Is it ever 'beneficial' to sacrifice form for weight on a dead lift? Is it ever 'beneficial' to sacrifice form for weight on a dead lift?

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Thread: Is it ever 'beneficial' to sacrifice form for weight on a dead lift?

  1. #1
    Join Date
    Aug 2019
    Posts
    1

    Default Is it ever 'beneficial' to sacrifice form for weight on a dead lift?

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    Let's say on your third rep on a set of five you can feel your lower back rounding. Or, you power through all five reps thinking you have good form, but in reviewing your video, you see you had a rounded back on the last two.

    In the first scenario, would/should you:

    1. Call it quits at three reps and consider adjusting the weight on your next workout, or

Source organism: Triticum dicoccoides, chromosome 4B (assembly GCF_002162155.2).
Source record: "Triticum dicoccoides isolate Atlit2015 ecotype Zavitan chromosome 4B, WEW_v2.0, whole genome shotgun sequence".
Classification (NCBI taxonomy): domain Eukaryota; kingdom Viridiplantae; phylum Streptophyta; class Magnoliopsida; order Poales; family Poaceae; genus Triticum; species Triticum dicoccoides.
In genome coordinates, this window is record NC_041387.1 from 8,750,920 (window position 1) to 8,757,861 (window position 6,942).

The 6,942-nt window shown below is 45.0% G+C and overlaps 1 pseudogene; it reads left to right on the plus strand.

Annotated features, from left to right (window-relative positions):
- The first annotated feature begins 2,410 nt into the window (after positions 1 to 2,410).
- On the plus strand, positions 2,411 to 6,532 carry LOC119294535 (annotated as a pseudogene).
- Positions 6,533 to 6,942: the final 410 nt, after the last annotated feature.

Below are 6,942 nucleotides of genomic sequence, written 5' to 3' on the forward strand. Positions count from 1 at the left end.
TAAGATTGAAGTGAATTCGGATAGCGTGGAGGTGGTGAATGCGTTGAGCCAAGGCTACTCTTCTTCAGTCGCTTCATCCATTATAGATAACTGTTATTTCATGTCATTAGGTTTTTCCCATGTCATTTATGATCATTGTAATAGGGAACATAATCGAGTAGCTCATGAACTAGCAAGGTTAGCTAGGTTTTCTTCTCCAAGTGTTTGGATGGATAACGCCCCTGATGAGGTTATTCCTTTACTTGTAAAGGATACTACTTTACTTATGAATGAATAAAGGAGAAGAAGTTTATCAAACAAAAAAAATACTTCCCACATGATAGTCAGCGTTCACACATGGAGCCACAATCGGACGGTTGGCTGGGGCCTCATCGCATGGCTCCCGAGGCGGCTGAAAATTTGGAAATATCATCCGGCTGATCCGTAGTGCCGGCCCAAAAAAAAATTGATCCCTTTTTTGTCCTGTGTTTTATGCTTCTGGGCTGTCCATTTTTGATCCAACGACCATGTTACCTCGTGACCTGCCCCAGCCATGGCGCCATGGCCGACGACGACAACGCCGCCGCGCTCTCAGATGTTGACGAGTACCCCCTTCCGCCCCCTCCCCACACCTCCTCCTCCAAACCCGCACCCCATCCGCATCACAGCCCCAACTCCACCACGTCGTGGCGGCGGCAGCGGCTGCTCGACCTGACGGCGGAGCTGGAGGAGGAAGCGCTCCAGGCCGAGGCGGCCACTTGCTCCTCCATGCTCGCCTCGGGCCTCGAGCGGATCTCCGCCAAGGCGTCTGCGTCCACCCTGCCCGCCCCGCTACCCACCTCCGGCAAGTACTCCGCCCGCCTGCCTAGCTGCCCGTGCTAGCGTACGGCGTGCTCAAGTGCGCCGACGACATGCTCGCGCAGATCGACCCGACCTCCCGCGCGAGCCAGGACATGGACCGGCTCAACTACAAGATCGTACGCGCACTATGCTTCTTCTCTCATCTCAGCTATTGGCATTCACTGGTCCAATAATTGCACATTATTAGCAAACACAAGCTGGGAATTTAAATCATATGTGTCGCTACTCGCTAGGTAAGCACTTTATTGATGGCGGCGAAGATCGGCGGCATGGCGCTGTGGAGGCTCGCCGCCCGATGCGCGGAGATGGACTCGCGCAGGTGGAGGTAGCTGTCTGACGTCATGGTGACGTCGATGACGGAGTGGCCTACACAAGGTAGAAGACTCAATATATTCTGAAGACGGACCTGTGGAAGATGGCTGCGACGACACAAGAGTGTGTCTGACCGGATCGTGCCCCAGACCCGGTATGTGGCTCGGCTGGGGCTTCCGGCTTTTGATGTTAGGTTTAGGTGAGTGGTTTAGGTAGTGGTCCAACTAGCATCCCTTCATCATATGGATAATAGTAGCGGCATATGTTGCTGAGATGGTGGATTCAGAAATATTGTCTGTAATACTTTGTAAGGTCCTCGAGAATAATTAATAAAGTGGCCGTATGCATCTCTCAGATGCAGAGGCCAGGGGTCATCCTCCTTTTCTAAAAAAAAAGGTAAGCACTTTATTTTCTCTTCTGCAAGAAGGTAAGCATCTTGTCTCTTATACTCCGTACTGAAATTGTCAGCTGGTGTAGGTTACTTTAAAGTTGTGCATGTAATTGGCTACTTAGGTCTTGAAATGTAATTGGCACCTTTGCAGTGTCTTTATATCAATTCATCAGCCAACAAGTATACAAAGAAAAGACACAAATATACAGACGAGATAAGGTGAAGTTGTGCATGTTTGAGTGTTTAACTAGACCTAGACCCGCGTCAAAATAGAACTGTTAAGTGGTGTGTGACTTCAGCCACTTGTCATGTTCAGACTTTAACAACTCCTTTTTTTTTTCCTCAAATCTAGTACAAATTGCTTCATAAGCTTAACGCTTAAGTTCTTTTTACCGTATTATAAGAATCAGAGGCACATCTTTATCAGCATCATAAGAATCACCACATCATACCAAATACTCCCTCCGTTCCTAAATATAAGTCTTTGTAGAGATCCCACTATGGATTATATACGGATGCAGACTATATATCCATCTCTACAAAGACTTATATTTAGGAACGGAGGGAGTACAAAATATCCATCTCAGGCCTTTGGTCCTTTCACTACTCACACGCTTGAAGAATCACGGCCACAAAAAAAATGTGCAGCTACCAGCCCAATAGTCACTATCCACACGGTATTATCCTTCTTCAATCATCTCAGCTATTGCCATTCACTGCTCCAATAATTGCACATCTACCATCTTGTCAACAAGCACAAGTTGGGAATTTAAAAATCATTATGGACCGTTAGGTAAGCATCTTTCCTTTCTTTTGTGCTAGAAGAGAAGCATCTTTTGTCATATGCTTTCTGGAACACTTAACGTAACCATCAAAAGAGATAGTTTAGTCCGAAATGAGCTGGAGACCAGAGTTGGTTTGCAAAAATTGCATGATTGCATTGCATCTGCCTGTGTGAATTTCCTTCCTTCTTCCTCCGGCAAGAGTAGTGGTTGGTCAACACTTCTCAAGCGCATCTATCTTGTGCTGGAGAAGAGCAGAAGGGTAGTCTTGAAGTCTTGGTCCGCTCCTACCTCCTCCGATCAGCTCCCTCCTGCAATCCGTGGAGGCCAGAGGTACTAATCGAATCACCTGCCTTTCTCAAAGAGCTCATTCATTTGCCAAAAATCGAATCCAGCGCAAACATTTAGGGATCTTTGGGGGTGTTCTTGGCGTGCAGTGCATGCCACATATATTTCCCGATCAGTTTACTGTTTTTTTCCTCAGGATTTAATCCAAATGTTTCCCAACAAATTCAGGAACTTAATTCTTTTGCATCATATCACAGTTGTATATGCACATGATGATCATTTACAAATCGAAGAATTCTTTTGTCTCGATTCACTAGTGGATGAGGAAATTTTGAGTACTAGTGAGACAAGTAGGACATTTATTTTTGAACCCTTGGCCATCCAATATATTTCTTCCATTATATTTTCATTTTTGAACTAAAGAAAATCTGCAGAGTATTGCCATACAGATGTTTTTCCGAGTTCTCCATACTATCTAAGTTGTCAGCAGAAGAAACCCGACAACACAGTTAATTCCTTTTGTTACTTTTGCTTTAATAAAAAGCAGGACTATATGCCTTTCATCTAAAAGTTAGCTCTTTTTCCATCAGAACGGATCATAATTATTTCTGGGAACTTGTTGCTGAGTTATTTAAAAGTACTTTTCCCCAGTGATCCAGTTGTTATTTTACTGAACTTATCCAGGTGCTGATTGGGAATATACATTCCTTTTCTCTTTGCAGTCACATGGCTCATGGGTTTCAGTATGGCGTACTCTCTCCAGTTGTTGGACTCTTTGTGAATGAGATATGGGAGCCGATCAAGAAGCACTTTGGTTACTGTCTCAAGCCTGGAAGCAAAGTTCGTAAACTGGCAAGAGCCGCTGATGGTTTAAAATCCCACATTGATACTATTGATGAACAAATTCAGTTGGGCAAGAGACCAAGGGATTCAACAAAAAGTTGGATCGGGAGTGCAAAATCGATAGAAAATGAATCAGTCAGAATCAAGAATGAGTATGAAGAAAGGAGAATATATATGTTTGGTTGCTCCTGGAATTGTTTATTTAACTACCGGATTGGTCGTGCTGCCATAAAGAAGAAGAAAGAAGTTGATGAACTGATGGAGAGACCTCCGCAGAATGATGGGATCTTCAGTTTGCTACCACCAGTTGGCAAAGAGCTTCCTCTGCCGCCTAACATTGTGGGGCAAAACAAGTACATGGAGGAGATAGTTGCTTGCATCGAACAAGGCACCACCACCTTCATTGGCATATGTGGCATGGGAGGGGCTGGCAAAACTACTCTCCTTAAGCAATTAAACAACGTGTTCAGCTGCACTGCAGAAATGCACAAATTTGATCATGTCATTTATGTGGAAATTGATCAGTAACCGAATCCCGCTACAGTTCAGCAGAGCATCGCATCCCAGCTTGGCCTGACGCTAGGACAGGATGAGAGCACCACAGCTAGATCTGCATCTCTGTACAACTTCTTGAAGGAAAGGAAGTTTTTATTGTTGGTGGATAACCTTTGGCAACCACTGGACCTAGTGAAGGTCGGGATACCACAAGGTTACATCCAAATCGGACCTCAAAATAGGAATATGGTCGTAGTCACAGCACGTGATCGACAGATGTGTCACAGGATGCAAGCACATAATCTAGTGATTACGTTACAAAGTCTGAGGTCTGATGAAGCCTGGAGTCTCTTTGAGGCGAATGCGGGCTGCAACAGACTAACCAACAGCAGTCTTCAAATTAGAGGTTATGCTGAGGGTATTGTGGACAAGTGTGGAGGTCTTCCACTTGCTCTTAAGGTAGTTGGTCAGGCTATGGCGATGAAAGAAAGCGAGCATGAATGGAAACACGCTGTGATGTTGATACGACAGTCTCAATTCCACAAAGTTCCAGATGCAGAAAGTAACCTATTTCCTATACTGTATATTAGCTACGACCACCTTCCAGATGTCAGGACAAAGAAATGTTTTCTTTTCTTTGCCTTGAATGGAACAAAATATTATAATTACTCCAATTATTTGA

2. Do your last two reps with a likely rounded back

    In the second scenario, did you 'gain' anything by completing the last two reps with poor form?

    I'm not asking for 'permission' to have bad form - rather, I am wondering if there is any adaptation benefit to be gained by struggling through the last two reps with a rounded back? Risk of injury aside, of course.

  2. #2
    Join Date
    Jul 2007
    Location
    North Texas
    Posts
    40,078

    Default

    It is never beneficial, and it is never desirable. It is sometimes necessary, like 3rd attempt at a meet. Adjust your training loads to permit the heaviest weight with the best low-back position, and work up from there.

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